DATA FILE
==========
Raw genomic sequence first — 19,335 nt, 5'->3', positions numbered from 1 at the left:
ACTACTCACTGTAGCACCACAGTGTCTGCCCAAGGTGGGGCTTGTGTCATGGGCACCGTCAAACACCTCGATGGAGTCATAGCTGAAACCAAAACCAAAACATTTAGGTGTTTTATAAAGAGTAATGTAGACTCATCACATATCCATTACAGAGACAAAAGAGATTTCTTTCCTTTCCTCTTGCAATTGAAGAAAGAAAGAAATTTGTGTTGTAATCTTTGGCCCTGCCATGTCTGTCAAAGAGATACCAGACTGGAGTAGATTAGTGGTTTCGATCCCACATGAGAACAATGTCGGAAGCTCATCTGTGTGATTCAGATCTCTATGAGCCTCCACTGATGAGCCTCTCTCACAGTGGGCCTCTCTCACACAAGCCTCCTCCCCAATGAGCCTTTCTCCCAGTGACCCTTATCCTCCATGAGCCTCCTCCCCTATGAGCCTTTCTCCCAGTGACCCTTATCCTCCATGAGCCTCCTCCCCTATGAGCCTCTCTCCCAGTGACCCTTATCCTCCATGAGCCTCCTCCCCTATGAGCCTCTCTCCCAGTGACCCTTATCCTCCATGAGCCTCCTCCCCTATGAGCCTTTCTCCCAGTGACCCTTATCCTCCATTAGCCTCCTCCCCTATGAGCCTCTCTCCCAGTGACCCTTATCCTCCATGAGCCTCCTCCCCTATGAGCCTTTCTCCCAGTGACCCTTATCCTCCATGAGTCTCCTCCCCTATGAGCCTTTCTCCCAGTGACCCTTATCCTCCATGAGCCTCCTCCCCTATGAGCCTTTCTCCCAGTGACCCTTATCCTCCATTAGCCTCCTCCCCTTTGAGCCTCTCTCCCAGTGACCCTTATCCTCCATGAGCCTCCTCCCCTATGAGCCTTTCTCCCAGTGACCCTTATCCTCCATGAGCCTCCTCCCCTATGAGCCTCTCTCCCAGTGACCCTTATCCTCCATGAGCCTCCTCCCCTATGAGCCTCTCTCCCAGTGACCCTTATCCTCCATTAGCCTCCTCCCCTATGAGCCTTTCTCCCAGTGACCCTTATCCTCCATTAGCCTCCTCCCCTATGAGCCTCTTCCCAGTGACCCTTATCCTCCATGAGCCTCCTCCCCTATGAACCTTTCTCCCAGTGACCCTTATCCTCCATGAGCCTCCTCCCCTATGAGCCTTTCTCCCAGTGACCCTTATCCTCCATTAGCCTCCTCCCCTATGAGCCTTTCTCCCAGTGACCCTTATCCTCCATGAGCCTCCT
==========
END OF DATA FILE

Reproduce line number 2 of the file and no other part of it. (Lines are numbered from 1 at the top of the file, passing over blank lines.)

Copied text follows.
ACTACTCACTGTAGCACCACAGTGTCTGCCCAAGGTGGGGCTTGTGTCATGGGCACCGTCAAACACCTCGATGGAGTCATAGCTGAAACCAAAACCAAAACATTTAGGTGTTTTATAAAGAGTAATGTAGACTCATCACATATCCATTACAGAGACAAAAGAGATTTCTTTCCTTTCCTCTTGCAATTGAAGAAAGAAAGAAATTTGTGTTGTAATCTTTGGCCCTGCCATGTCTGTCAAAGAGATACCAGACTGGAGTAGATTAGTGGTTTCGATCCCACATGAGAACAATGTCGGAAGCTCATCTGTGTGATTCAGATCTCTATGAGCCTCCACTGATGAGCCTCTCTCACAGTGGGCCTCTCTCACACAAGCCTCCTCCCCAATGAGCCTTTCTCCCAGTGACCCTTATCCTCCATGAGCCTCCTCCCCTATGAGCCTTTCTCCCAGTGACCCTTATCCTCCATGAGCCTCCTCCCCTATGAGCCTCTCTCCCAGTGACCCTTATCCTCCATGAGCCTCCTCCCCTATGAGCCTCTCTCCCAGTGACCCTTATCCTCCATGAGCCTCCTCCCCTATGAGCCTTTCTCCCAGTGACCCTTATCCTCCATTAGCCTCCTCCCCTATGAGCCTCTCTCCCAGTGACCCTTATCCTCCATGAGCCTCCTCCCCTATGAGCCTTTCTCCCAGTGACCCTTATCCTCCATGAGTCTCCTCCCCTATGAGCCTTTCTCCCAGTGACCCTTATCCTCCATGAGCCTCCTCCCCTATGAGCCTTTCTCCCAGTGACCCTTATCCTCCATTAGCCTCCTCCCCTTTGAGCCTCTCTCCCAGTGACCCTTATCCTCCATGAGCCTCCTCCCCTATGAGCCTTTCTCCCAGTGACCCTTATCCTCCATGAGCCTCCTCCCCTATGAGCCTCTCTCCCAGTGACCCTTATCCTCCATGAGCCTCCTCCCCTATGAGCCTCTCTCCCAGTGACCCTTATCCTCCATTAGCCTCCTCCCCTATGAGCCTTTCTCCCAGTGACCCTTATCCTCCATTAGCCTCCTCCCCTATGAGCCTCTTCCCAGTGACCCTTATCCTCCATGAGCCTCCTCCCCTATGAACCTTTCTCCCAGTGACCCTTATCCTCCATGAGCCTCCTCCCCTATGAGCCTTTCTCCCAGTGACCCTTATCCTCCATTAGCCTCCTCCCCTATGAGCCTTTCTCCCAGTGACCCTTATCCTCCATGAGCCTCCT